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innovation and ICT in social protection – the way forward?

February 7, 2011

 

The subject of ICT4D and technological innovations in particularly the area of social protection is not something that I am very familiar with but certainly something that has crossed my path a number of times these past months. The potential of ICT and innovation for development is now widely recognized as well as the acknowledgment that we need to look at opportunities as well as positive and negative side effects. If IDS is truely reflective of the larger development agenda and the debates around poverty reduction, the fact that research on the role of technology and innovation is high up on our strategic agenda should be an indication of its importance. Last week’s blog entry for the Guardian by Adam Oxford makes reference to some of the critics of ICT4D but also describes how it has changed lives in a rural community in Zambia. Despite the lack of electricity or other infrastructure such as running water, Chikanta has an internet cafe that allows for obtaining information about farming technologies and prices, giving farmers a better bargaining position when it comes to selling their produce.

My own recent example of the potential for innovation is from Malawi, where we did fieldwork for UNICEF to document child and HIV sensitive social protection interventions. Malawi runs a social cash transfer scheme and transfers are distributed to recipients during monthly ‘pay-days’. This physical payment is labor-intensive as it requires social welfare officers, assistants and police to make it a smooth and safe process. But it also provides an opportunity to extend a cash transfer scheme beyond the mere provision of income. Extension workers are now invited to talk and provide advice on an array of issues, including health, education and agriculture, and are as such able to reach out to the most vulnerable household in the community. Malawi is now looking into more technological advanced methods for payment of transfers, allowing for cost-saving opportunities. The ability to reach people at lower cost might allow for loosening the eligibility criteria for the programme and achieve greater coverage of poor and vulnerable households.  Nevertheless, it is important to keep in mind the implications of the introduction of new technologies, both positive and negative, beyond the element of cost-saving. With respect to the aspect of linkages of and referrals across services, the moment of physical payment of cash transfers to all recipients in a cluster of villages  in one location presents a unique opportunity for reaching out to the most vulnerable and for them the replacement of such occassions by a smartcard or phone credit might create a gap rather than fill one.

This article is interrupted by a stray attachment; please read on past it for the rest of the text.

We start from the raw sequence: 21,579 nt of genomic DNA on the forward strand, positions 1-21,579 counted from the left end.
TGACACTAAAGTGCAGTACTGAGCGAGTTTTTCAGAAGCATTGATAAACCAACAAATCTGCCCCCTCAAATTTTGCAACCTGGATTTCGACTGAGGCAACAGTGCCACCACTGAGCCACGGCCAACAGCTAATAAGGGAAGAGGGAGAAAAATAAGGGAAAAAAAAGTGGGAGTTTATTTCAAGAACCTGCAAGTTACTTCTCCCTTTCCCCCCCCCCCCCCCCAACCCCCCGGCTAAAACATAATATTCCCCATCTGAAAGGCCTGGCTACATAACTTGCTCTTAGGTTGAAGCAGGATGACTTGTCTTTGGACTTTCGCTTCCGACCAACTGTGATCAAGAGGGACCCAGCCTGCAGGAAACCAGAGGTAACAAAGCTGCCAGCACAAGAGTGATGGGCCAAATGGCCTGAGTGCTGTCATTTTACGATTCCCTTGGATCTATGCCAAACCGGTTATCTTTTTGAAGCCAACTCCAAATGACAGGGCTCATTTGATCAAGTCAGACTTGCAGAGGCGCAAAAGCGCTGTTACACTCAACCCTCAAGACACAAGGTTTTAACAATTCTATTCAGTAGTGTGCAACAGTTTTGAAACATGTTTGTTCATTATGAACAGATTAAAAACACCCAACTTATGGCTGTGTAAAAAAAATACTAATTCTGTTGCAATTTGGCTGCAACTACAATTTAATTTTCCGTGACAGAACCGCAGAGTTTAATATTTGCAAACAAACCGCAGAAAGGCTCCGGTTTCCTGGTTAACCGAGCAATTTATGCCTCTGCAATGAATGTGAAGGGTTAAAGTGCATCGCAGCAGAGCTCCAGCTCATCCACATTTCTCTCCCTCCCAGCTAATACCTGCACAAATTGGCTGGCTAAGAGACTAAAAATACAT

payment of cash transfers in Malawi - soon to be history?

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